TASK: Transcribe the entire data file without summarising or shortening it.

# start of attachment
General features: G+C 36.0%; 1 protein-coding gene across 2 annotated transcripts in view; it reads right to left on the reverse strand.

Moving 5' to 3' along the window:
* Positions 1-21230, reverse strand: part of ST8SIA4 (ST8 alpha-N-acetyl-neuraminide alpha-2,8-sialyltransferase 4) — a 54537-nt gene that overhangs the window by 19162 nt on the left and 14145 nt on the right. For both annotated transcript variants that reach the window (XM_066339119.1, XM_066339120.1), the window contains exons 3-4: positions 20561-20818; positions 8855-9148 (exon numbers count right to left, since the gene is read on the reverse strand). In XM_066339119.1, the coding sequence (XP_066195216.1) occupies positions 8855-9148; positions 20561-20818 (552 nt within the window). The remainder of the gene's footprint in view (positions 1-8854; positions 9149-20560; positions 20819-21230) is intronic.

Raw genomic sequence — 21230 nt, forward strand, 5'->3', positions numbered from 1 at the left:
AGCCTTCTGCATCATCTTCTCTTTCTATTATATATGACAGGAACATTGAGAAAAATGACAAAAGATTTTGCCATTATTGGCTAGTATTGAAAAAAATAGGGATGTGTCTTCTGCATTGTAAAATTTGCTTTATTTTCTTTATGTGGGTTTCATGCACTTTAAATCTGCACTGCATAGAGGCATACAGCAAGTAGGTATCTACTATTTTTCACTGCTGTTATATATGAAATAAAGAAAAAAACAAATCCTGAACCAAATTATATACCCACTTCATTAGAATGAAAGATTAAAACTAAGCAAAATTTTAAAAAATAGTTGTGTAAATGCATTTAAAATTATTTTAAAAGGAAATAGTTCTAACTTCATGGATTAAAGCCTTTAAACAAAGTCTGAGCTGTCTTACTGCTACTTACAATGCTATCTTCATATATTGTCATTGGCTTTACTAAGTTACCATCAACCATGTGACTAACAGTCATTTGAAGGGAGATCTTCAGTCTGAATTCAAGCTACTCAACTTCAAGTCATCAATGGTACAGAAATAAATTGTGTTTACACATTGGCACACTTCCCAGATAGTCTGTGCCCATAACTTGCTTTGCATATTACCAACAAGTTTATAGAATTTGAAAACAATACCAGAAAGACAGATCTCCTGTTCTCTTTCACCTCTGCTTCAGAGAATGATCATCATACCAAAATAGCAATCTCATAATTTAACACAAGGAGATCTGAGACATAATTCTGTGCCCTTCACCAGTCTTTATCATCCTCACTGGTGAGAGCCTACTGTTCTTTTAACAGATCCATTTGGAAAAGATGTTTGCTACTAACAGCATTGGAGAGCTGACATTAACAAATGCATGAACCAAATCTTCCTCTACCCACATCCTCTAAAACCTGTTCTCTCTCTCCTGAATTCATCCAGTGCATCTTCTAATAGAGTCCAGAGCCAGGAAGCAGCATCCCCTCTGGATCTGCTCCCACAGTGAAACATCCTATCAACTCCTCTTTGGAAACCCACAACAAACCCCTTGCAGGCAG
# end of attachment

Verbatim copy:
General features: G+C 36.0%; 1 protein-coding gene across 2 annotated transcripts in view; it reads right to left on the reverse strand.

Moving 5' to 3' along the window:
* Positions 1-21230, reverse strand: part of ST8SIA4 (ST8 alpha-N-acetyl-neuraminide alpha-2,8-sialyltransferase 4) — a 54537-nt gene that overhangs the window by 19162 nt on the left and 14145 nt on the right. For both annotated transcript variants that reach the window (XM_066339119.1, XM_066339120.1), the window contains exons 3-4: positions 20561-20818; positions 8855-9148 (exon numbers count right to left, since the gene is read on the reverse strand). In XM_066339119.1, the coding sequence (XP_066195216.1) occupies positions 8855-9148; positions 20561-20818 (552 nt within the window). The remainder of the gene's footprint in view (positions 1-8854; positions 9149-20560; positions 20819-21230) is intronic.

Raw genomic sequence — 21230 nt, forward strand, 5'->3', positions numbered from 1 at the left:
AGCCTTCTGCATCATCTTCTCTTTCTATTATATATGACAGGAACATTGAGAAAAATGACAAAAGATTTTGCCATTATTGGCTAGTATTGAAAAAAATAGGGATGTGTCTTCTGCATTGTAAAATTTGCTTTATTTTCTTTATGTGGGTTTCATGCACTTTAAATCTGCACTGCATAGAGGCATACAGCAAGTAGGTATCTACTATTTTTCACTGCTGTTATATATGAAATAAAGAAAAAAACAAATCCTGAACCAAATTATATACCCACTTCATTAGAATGAAAGATTAAAACTAAGCAAAATTTTAAAAAATAGTTGTGTAAATGCATTTAAAATTATTTTAAAAGGAAATAGTTCTAACTTCATGGATTAAAGCCTTTAAACAAAGTCTGAGCTGTCTTACTGCTACTTACAATGCTATCTTCATATATTGTCATTGGCTTTACTAAGTTACCATCAACCATGTGACTAACAGTCATTTGAAGGGAGATCTTCAGTCTGAATTCAAGCTACTCAACTTCAAGTCATCAATGGTACAGAAATAAATTGTGTTTACACATTGGCACACTTCCCAGATAGTCTGTGCCCATAACTTGCTTTGCATATTACCAACAAGTTTATAGAATTTGAAAACAATACCAGAAAGACAGATCTCCTGTTCTCTTTCACCTCTGCTTCAGAGAATGATCATCATACCAAAATAGCAATCTCATAATTTAACACAAGGAGATCTGAGACATAATTCTGTGCCCTTCACCAGTCTTTATCATCCTCACTGGTGAGAGCCTACTGTTCTTTTAACAGATCCATTTGGAAAAGATGTTTGCTACTAACAGCATTGGAGAGCTGACATTAACAAATGCATGAACCAAATCTTCCTCTACCCACATCCTCTAAAACCTGTTCTCTCTCTCCTGAATTCATCCAGTGCATCTTCTAATAGAGTCCAGAGCCAGGAAGCAGCATCCCCTCTGGATCTGCTCCCACAGTGAAACATCCTATCAACTCCTCTTTGGAAACCCACAACAAACCCCTTGCAGGCAG